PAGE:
The Wall Street Journal has reported that the Food and Drug Administration ("FDA") has recommended that that GlaxoSmithKline’s diabetes medicine, Avandia, be pulled from the market because of increased heart attack risks. Confidential studies done by FDA officials were released as part of a report by the staff of Senate Finance Committee members Chuck Grassley (R-Iowa) and Max Baucus (D-Mont.). The report calls any head-to-head trials between Avandia and another diabetes medications, Actos, would be "unethical and exploitative."
From the Wall Street Journal:
The dust-up over Avandia started in 2007 when Cleveland Clinic cardiologist Steve Nissen published a study in the New England Journal of Medicine that found a 43% higher risk of cardiovascular events for patients taking Avandia. Glaxo publicly denounced the findings, but internal emails since released and included as part of the Senate Finance Committee report indicate that company scientists felt the company’s own numbers were similar to Dr. Nissen’s.
The company has faced criticism that it has known about the heart-attack risks associated with Avandia for years. Glaxo added a "black box" warning to Avandia in November 2007 that says the drug can cause or exacerbate congestive heart failure.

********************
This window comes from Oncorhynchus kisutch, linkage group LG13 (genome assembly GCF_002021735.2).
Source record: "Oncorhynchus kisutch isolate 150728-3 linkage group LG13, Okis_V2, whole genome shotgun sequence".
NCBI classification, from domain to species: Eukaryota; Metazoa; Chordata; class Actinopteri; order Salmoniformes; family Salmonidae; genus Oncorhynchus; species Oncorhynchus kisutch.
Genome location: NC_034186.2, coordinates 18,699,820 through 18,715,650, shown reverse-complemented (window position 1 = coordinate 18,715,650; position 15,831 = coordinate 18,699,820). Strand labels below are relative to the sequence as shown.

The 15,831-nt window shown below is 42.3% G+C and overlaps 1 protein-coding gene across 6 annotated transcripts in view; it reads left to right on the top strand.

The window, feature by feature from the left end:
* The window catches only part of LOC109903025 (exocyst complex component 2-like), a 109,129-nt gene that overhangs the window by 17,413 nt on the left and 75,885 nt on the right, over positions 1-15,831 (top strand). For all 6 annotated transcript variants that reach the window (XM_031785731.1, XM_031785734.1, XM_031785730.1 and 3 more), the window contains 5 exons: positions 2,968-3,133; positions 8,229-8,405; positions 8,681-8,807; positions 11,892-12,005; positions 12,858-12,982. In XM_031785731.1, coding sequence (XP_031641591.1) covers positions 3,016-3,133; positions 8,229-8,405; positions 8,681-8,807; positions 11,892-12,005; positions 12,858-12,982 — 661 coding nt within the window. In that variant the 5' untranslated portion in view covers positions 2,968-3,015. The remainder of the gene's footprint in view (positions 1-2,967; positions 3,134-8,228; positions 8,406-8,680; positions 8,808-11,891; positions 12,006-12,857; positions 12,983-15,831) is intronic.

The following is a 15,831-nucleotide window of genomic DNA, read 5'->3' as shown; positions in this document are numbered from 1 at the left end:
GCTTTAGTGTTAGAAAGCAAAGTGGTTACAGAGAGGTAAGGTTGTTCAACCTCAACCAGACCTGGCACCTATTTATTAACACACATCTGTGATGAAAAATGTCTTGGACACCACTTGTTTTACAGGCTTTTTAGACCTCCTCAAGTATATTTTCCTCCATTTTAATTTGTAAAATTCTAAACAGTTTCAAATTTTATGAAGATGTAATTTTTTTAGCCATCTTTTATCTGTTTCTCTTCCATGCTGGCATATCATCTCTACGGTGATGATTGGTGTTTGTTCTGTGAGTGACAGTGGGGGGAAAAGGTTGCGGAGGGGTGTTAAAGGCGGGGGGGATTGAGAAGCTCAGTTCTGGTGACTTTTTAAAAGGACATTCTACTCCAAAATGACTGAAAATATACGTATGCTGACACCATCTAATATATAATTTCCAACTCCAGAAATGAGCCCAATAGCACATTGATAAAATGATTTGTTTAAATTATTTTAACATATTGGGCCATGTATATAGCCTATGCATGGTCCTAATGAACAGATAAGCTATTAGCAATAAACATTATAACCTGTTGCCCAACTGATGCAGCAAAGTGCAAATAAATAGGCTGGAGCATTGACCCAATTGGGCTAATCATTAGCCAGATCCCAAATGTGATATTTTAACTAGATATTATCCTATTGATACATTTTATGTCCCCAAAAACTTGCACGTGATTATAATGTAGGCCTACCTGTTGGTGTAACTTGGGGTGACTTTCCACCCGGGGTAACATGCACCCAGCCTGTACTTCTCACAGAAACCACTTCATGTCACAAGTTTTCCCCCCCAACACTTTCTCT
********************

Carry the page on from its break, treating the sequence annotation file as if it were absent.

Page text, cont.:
The company has also faced accusations that it attempted to intimidate scientists and doctors outside the company who raised questions about the safety of Avandia. The company has said that it didn’t try to intimidate anyone.
The Senate Finance Committee report concludes that Glaxo was aware of the possible cardiac risk years prior to Dr. Nissen’s study. The report says Glaxo had a duty to warn patients and the FDA about its concerns in a timely manner. "Instead, GSK executives intimidated independent physicians, focused on strategies to minimize findings that Avandia may increase cardiovascular risk, and sought ways to downplay findings that the rival drug ACTOS (pioglitazone) might reduce cardiovascular risk," the report says.
Dr. Steven Nissen, a cardiologist at the Cleveland Clinic, authored the study that identified the link between Avandia and heart risks.
Nissen’s 2007 study found a 43 percent higher risk of heart attack in Avandia users, and the drug’s sales have decreased dramatically since. In 2009, Avandia sales were $721 million, compared to $2.5 billion in 2006.
“Seventy-five percent of diabetics die of heart disease,” Nissen told CNBC on Monday. “A drug for diabetes that increases the risk for heart disease is unacceptable.”
As Dr. Nissen says, GlaxoSmithKline needs to "put patients first", not profits first.
Brett Emison is currently a partner at Langdon & Emison, a firm dedicated to helping injured victims across the country from their primary office near Kansas City. Mainly focusing on catastrophic injury and death cases as well as complex mass tort and dangerous drug cases, Mr. Emison often deals with automotive defects, automobile crashes, railroad crossing accidents (train accidents), trucking accidents, dangerous and defective drugs, defective medical devices.